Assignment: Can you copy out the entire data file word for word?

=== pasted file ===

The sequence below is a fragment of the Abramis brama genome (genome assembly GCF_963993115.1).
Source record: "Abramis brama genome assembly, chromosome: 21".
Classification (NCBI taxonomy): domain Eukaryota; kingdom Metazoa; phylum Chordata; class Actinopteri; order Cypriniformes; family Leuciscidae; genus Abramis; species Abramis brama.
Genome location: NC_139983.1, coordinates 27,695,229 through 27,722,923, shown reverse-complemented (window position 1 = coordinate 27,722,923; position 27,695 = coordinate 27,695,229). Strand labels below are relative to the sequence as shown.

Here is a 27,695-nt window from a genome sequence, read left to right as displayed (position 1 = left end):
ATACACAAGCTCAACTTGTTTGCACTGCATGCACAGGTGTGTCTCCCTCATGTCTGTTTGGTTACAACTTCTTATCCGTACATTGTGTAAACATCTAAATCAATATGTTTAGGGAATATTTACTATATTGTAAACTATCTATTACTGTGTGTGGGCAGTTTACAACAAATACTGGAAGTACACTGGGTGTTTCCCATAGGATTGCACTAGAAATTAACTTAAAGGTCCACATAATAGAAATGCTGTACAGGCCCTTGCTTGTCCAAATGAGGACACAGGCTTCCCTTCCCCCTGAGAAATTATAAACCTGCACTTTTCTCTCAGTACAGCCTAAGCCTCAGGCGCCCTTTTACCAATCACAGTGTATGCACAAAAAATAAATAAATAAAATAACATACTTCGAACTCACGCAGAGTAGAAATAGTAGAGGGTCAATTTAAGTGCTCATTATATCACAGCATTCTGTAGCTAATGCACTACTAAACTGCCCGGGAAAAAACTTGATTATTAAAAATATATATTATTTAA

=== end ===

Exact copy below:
The sequence below is a fragment of the Abramis brama genome (genome assembly GCF_963993115.1).
Source record: "Abramis brama genome assembly, chromosome: 21".
Classification (NCBI taxonomy): domain Eukaryota; kingdom Metazoa; phylum Chordata; class Actinopteri; order Cypriniformes; family Leuciscidae; genus Abramis; species Abramis brama.
Genome location: NC_139983.1, coordinates 27,695,229 through 27,722,923, shown reverse-complemented (window position 1 = coordinate 27,722,923; position 27,695 = coordinate 27,695,229). Strand labels below are relative to the sequence as shown.

Here is a 27,695-nt window from a genome sequence, read left to right as displayed (position 1 = left end):
ATACACAAGCTCAACTTGTTTGCACTGCATGCACAGGTGTGTCTCCCTCATGTCTGTTTGGTTACAACTTCTTATCCGTACATTGTGTAAACATCTAAATCAATATGTTTAGGGAATATTTACTATATTGTAAACTATCTATTACTGTGTGTGGGCAGTTTACAACAAATACTGGAAGTACACTGGGTGTTTCCCATAGGATTGCACTAGAAATTAACTTAAAGGTCCACATAATAGAAATGCTGTACAGGCCCTTGCTTGTCCAAATGAGGACACAGGCTTCCCTTCCCCCTGAGAAATTATAAACCTGCACTTTTCTCTCAGTACAGCCTAAGCCTCAGGCGCCCTTTTACCAATCACAGTGTATGCACAAAAAATAAATAAATAAAATAACATACTTCGAACTCACGCAGAGTAGAAATAGTAGAGGGTCAATTTAAGTGCTCATTATATCACAGCATTCTGTAGCTAATGCACTACTAAACTGCCCGGGAAAAAACTTGATTATTAAAAATATATATTATTTAA